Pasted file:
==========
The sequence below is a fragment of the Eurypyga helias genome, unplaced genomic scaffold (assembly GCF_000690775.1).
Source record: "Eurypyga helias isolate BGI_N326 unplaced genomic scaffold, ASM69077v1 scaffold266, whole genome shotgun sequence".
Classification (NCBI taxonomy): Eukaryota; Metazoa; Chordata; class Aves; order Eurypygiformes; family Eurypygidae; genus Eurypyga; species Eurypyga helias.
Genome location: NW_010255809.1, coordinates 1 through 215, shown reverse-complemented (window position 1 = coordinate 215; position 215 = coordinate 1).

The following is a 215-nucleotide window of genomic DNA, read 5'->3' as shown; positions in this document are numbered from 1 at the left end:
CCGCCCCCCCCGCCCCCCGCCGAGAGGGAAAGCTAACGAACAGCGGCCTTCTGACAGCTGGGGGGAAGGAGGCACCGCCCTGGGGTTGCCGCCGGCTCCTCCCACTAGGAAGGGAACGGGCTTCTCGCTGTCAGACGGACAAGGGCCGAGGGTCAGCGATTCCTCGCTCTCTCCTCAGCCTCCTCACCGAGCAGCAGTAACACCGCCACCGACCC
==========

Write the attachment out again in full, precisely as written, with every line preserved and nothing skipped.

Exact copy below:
The sequence below is a fragment of the Eurypyga helias genome, unplaced genomic scaffold (assembly GCF_000690775.1).
Source record: "Eurypyga helias isolate BGI_N326 unplaced genomic scaffold, ASM69077v1 scaffold266, whole genome shotgun sequence".
Classification (NCBI taxonomy): Eukaryota; Metazoa; Chordata; class Aves; order Eurypygiformes; family Eurypygidae; genus Eurypyga; species Eurypyga helias.
Genome location: NW_010255809.1, coordinates 1 through 215, shown reverse-complemented (window position 1 = coordinate 215; position 215 = coordinate 1).

The following is a 215-nucleotide window of genomic DNA, read 5'->3' as shown; positions in this document are numbered from 1 at the left end:
CCGCCCCCCCCGCCCCCCGCCGAGAGGGAAAGCTAACGAACAGCGGCCTTCTGACAGCTGGGGGGAAGGAGGCACCGCCCTGGGGTTGCCGCCGGCTCCTCCCACTAGGAAGGGAACGGGCTTCTCGCTGTCAGACGGACAAGGGCCGAGGGTCAGCGATTCCTCGCTCTCTCCTCAGCCTCCTCACCGAGCAGCAGTAACACCGCCACCGACCC